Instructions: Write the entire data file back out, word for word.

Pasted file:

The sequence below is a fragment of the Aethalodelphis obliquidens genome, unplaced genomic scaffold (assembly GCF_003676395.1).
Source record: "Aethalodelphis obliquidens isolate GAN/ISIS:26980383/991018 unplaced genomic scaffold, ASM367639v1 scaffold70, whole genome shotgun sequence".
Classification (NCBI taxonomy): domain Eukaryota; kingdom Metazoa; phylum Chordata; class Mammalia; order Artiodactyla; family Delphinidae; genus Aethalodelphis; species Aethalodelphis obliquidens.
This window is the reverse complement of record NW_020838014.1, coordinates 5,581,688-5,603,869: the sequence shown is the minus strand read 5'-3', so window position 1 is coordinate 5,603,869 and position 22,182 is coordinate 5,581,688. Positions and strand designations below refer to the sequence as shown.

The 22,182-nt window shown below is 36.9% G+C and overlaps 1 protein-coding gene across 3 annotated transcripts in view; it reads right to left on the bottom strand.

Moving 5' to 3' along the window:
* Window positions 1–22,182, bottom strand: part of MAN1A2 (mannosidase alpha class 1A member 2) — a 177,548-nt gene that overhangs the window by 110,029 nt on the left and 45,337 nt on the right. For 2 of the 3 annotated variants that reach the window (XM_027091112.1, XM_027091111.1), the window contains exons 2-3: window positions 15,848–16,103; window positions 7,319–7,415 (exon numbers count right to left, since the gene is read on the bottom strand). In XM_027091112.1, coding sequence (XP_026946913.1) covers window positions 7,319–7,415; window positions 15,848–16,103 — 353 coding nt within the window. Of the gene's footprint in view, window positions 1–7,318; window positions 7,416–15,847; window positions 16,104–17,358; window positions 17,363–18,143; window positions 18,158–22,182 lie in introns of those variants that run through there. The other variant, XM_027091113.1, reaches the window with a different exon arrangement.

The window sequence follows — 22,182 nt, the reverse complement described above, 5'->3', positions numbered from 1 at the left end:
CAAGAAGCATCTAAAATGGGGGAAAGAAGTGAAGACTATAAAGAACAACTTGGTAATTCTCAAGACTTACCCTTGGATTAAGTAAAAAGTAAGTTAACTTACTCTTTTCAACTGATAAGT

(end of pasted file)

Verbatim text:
The sequence below is a fragment of the Aethalodelphis obliquidens genome, unplaced genomic scaffold (assembly GCF_003676395.1).
Source record: "Aethalodelphis obliquidens isolate GAN/ISIS:26980383/991018 unplaced genomic scaffold, ASM367639v1 scaffold70, whole genome shotgun sequence".
Classification (NCBI taxonomy): domain Eukaryota; kingdom Metazoa; phylum Chordata; class Mammalia; order Artiodactyla; family Delphinidae; genus Aethalodelphis; species Aethalodelphis obliquidens.
This window is the reverse complement of record NW_020838014.1, coordinates 5,581,688-5,603,869: the sequence shown is the minus strand read 5'-3', so window position 1 is coordinate 5,603,869 and position 22,182 is coordinate 5,581,688. Positions and strand designations below refer to the sequence as shown.

The 22,182-nt window shown below is 36.9% G+C and overlaps 1 protein-coding gene across 3 annotated transcripts in view; it reads right to left on the bottom strand.

Moving 5' to 3' along the window:
* Window positions 1–22,182, bottom strand: part of MAN1A2 (mannosidase alpha class 1A member 2) — a 177,548-nt gene that overhangs the window by 110,029 nt on the left and 45,337 nt on the right. For 2 of the 3 annotated variants that reach the window (XM_027091112.1, XM_027091111.1), the window contains exons 2-3: window positions 15,848–16,103; window positions 7,319–7,415 (exon numbers count right to left, since the gene is read on the bottom strand). In XM_027091112.1, coding sequence (XP_026946913.1) covers window positions 7,319–7,415; window positions 15,848–16,103 — 353 coding nt within the window. Of the gene's footprint in view, window positions 1–7,318; window positions 7,416–15,847; window positions 16,104–17,358; window positions 17,363–18,143; window positions 18,158–22,182 lie in introns of those variants that run through there. The other variant, XM_027091113.1, reaches the window with a different exon arrangement.

The window sequence follows — 22,182 nt, the reverse complement described above, 5'->3', positions numbered from 1 at the left end:
CAAGAAGCATCTAAAATGGGGGAAAGAAGTGAAGACTATAAAGAACAACTTGGTAATTCTCAAGACTTACCCTTGGATTAAGTAAAAAGTAAGTTAACTTACTCTTTTCAACTGATAAGT